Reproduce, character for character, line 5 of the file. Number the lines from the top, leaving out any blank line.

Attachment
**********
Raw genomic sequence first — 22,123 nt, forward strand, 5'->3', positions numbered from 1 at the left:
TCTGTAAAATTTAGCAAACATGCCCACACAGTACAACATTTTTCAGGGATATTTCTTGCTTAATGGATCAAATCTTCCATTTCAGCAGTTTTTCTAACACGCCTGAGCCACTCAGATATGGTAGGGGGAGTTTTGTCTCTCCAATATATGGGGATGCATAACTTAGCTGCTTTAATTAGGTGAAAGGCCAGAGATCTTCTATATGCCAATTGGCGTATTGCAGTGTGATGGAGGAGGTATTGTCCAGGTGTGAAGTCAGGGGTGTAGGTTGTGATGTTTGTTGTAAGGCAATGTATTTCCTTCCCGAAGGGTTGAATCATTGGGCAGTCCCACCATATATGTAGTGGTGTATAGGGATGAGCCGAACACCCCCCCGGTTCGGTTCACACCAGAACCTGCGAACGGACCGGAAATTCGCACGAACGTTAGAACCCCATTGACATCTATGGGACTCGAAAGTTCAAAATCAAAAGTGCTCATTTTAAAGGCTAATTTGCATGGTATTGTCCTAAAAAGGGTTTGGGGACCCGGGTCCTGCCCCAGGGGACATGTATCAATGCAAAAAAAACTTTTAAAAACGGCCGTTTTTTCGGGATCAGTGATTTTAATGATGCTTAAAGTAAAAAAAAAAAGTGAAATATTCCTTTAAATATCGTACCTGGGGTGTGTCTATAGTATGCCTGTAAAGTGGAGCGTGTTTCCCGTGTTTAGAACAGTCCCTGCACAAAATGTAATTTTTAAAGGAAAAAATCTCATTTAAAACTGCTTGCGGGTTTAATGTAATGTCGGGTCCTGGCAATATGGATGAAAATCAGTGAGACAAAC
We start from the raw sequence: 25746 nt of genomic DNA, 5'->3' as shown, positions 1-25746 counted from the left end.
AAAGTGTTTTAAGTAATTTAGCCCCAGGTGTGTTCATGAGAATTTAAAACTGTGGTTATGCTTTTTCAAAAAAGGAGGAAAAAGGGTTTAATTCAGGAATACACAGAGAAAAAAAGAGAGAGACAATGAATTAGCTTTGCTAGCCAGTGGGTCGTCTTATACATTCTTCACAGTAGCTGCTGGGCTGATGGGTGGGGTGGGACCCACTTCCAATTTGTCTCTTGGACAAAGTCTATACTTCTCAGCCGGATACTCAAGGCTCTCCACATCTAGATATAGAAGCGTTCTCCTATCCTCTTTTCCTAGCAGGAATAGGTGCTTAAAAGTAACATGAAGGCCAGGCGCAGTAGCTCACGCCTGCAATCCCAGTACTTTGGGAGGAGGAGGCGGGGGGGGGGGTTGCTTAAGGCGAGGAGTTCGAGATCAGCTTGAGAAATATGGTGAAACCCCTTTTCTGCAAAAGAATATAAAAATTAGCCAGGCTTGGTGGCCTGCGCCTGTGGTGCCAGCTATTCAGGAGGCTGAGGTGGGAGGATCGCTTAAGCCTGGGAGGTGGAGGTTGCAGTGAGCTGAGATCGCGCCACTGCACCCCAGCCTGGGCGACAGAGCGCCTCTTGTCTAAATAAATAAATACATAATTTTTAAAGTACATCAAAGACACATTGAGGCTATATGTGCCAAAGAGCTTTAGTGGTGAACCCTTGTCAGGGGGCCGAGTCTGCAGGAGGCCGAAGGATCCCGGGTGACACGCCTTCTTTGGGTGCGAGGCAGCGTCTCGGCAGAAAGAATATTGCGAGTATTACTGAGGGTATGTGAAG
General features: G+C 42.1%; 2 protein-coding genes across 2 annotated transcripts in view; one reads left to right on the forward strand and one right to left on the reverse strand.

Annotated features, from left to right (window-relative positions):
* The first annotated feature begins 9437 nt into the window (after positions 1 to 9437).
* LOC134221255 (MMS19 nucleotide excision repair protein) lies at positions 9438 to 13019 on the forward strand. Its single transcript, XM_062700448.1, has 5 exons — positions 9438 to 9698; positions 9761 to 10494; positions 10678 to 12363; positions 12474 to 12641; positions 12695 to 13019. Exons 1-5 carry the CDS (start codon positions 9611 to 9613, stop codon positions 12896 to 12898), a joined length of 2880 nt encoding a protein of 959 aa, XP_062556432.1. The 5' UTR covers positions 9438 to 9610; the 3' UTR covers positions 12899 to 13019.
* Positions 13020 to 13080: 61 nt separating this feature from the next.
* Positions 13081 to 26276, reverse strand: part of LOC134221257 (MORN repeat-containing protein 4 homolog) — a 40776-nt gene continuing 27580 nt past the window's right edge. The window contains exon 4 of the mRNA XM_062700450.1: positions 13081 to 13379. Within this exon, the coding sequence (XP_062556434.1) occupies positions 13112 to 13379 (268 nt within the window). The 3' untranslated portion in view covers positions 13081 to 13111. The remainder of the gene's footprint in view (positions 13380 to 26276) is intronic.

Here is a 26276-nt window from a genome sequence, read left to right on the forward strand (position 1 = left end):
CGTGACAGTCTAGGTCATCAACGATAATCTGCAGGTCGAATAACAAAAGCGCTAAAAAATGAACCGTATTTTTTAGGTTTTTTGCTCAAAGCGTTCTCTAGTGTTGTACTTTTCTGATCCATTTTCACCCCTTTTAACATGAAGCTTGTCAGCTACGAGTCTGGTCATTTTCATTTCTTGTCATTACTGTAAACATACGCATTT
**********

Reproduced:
General features: G+C 42.1%; 2 protein-coding genes across 2 annotated transcripts in view; one reads left to right on the forward strand and one right to left on the reverse strand.